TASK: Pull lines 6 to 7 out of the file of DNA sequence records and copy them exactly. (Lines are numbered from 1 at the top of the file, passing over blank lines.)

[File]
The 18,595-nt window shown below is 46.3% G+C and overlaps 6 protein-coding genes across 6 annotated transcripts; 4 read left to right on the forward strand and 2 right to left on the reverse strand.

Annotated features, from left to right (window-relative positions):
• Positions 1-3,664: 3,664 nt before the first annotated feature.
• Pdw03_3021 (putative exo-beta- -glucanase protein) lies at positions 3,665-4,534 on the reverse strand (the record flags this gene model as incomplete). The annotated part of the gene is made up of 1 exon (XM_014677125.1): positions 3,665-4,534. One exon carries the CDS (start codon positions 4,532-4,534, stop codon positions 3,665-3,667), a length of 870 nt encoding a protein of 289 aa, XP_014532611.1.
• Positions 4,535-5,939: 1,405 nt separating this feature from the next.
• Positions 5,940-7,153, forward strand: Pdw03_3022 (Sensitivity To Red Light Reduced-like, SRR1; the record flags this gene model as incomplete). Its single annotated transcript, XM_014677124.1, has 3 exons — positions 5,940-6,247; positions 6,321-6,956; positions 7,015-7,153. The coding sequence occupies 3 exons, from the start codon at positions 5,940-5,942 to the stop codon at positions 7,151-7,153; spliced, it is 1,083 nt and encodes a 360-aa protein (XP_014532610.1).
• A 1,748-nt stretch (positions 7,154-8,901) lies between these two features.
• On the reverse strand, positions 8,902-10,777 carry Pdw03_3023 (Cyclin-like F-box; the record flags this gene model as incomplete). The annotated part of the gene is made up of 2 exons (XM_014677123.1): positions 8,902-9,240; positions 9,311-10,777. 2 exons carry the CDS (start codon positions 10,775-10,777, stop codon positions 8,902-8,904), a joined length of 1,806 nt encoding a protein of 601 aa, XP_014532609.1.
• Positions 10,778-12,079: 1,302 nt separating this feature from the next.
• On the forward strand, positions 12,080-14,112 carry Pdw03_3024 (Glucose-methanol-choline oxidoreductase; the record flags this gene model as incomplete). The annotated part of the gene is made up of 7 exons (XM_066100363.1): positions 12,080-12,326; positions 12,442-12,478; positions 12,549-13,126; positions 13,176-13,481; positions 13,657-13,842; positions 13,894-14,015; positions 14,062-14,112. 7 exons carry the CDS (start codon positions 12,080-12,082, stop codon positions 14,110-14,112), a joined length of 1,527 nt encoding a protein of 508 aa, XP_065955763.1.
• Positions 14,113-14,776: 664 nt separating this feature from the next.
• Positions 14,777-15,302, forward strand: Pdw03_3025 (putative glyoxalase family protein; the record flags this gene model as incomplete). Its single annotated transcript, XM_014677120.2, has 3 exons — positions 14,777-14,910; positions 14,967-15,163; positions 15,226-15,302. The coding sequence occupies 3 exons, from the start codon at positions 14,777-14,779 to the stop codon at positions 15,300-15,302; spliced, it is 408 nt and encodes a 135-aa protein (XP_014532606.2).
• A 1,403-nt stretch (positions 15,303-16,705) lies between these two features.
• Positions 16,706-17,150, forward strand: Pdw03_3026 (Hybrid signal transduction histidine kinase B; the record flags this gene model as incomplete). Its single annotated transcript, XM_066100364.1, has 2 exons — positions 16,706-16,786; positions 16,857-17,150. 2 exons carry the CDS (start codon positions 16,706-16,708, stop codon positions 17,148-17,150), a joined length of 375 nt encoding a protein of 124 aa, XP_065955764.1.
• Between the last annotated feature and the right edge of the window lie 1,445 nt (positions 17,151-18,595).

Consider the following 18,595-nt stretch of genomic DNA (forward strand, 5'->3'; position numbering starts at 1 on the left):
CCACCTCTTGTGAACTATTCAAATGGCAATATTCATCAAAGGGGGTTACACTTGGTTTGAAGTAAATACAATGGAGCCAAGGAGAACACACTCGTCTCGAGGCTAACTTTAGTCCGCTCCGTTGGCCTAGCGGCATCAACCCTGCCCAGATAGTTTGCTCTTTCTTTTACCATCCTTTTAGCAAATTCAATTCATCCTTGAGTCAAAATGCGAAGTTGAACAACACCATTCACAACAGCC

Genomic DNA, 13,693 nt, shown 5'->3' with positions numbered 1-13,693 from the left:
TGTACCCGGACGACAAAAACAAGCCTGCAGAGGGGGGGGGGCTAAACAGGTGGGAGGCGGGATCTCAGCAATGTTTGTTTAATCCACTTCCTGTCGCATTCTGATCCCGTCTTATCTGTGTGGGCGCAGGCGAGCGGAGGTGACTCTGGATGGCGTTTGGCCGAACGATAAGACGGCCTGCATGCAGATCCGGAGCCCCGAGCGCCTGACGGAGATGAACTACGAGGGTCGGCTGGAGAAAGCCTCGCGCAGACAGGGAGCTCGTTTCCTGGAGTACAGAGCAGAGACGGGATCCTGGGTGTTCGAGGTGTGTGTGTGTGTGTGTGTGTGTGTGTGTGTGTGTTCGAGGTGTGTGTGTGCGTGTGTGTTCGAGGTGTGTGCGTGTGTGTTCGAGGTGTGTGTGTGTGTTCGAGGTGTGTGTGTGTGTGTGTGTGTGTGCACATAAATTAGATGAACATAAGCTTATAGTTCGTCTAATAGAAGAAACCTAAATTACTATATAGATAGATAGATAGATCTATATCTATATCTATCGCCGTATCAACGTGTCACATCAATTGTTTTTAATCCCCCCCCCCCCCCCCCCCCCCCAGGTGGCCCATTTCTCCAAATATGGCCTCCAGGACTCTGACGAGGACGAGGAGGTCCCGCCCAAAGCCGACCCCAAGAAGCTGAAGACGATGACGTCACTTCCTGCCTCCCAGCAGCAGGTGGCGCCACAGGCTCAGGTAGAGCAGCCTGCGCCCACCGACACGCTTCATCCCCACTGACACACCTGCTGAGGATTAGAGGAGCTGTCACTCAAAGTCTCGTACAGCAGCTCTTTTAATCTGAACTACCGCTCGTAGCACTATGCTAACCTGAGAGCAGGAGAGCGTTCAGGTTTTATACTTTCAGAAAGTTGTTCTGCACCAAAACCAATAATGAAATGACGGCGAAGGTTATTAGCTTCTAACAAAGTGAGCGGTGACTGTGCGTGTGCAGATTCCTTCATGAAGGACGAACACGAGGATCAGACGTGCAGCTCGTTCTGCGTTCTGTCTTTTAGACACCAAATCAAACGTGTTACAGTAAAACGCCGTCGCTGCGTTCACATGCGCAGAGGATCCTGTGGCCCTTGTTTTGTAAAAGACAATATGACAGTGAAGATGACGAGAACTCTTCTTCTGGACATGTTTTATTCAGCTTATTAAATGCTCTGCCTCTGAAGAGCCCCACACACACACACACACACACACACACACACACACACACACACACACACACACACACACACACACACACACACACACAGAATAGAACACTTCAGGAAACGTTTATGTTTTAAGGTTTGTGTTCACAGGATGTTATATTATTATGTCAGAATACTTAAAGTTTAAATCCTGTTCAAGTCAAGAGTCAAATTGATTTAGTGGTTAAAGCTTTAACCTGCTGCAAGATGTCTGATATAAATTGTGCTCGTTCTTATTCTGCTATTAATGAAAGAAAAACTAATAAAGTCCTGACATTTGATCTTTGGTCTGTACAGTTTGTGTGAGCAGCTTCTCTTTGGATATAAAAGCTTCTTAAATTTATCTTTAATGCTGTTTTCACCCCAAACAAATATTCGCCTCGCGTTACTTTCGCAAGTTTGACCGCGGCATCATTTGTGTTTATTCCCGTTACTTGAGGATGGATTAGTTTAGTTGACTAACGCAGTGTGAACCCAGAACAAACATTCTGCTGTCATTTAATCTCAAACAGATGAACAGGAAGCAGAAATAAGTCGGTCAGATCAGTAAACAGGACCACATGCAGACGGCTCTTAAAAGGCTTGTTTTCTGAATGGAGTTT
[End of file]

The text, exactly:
• Positions 5,940-7,153, forward strand: Pdw03_3022 (Sensitivity To Red Light Reduced-like, SRR1; the record flags this gene model as incomplete). Its single annotated transcript, XM_014677124.1, has 3 exons — positions 5,940-6,247; positions 6,321-6,956; positions 7,015-7,153. The coding sequence occupies 3 exons, from the start codon at positions 5,940-5,942 to the stop codon at positions 7,151-7,153; spliced, it is 1,083 nt and encodes a 360-aa protein (XP_014532610.1).
• A 1,748-nt stretch (positions 7,154-8,901) lies between these two features.